• [0025]
    FIG. 3B illustrates generally an illustrative example showing suppression of an overshoot condition, such as can be achieved using the soft-start reference reset circuit 150 shown in FIG. 3A. As in FIG. 2, at 320 an output voltage, VOUT, can ramp up to a specified regulated output voltage, VREG, such as at a specified ramp-rate established at least in part using a soft-start voltage reference. At 322, the output voltage VOUT can remain within a specified range. As in FIG. 2, at 324, the output voltage VPUT can sag below the desired output regulation voltage VREG, such as because a power supply circuit can be operated in a constant-current mode when the load current demand causes an output current to exceed a specified over-current threshold. By contrast with the example of FIG. 2, in FIG. 3B at 324, the soft-start voltage, VSOFT _ START, can be reset, such as when a difference (e.g. a delta) between VSOFT _ START and VOUT (or a representation of VOUT such as VFB)exceeds a specified threshold (e.g., VTH).
  • [0026]
    After a reset, VSOFT _ START will ramp up at a specified ramp-rate. If the over-current condition persists, VSOFT —START will be reset repeatedly as shown at 324 because VSOFT _ START will ramp away from (and will be greater in magnitude than) the output voltage VOUT after each reset. As the output voltage VOUT continues to sag, when the power supply circuit is maintained in a constant-current output mode, VSOFT _ START can roughly track the sagging output voltage VOUT by undergoing a series of reset cycles as shown at 324, instead of remaining fixed at the VREG value. A precision of such tracking can be influenced at least in part by a value of the specified threshold, VTH. A specified threshold that is smaller in magnitude will force VSOFT _ START to more closely track VOUT, but will also cycle the soft-start voltage reference reset circuit more often as compared to a threshold that is larger in magnitude.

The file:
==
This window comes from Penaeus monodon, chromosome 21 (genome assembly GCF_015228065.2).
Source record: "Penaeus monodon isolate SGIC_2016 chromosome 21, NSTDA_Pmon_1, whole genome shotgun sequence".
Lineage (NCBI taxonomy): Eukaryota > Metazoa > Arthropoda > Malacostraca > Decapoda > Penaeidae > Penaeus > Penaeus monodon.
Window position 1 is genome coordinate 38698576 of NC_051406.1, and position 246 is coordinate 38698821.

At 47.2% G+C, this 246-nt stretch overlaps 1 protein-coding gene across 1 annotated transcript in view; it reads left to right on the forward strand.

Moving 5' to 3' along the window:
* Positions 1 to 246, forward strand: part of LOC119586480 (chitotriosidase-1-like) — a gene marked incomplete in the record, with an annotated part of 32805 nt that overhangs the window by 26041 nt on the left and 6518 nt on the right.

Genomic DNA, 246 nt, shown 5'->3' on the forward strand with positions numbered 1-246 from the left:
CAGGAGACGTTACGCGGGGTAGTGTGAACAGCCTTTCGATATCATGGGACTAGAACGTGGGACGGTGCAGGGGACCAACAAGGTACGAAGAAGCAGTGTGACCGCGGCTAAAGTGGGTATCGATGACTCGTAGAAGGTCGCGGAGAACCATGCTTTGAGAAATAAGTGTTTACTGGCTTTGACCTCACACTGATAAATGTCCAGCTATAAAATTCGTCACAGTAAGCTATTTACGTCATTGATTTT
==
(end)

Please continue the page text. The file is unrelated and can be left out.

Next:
• [0027]
    At 326, the load current IL drops abruptly. The output voltage VOUT will increase abruptly in response. However, unlike the example of FIG. 2, VOUT can be constrained by a specified soft-start ramp-rate, such as a ramp-rate as shown at 320 during initial startup. VOUT may overshoot VSOFT _ START until voltage regulation within the bandwidth of the control loop is established. But, VOUT will generally not overshoot VREG because VSOFT _ START provides a target voltage for regulation that is well below VREG. Once close-loop voltage regulation is established, VOUT more slowly ramps to VREG at the ramp-rate established by VSOFT _ START. In this manner, overshoot can be suppressed or inhibited by efficiently re-using a soft-start circuit and incorporating a reset feature in the soft-start circuit.
  • [0028]
    FIG. 4 illustrates generally a technique 400, such as a method, that can include regulating an output voltage of the power converter using a soft-start voltage reference value as a target voltage. At 410, a load current can be monitored, such as using a load current monitoring circuit. Such load current monitoring can be performed using a variety of techniques. For example, a voltage drop across a structure or device can be monitored, and an impedance or resistance of the device can be used to estimate a current passing through the device. In another example, an electromagnetic sensor such as a current monitoring transformer can be used.
  • [0029]
    At 420, a power converter circuit can be operated in a constant-current mode when the monitored output current exceeds a specified over-current threshold. The constant-current mode can include or can use circuits or techniques as described elsewhere herein, such as in relation to FIG. 1, FIG. 3A, or FIG. 3B, as illustrative examples. For example, at 430, an output voltage of the power converter circuit can be regulated, such as using a soft-start voltage reference.
  • [0030]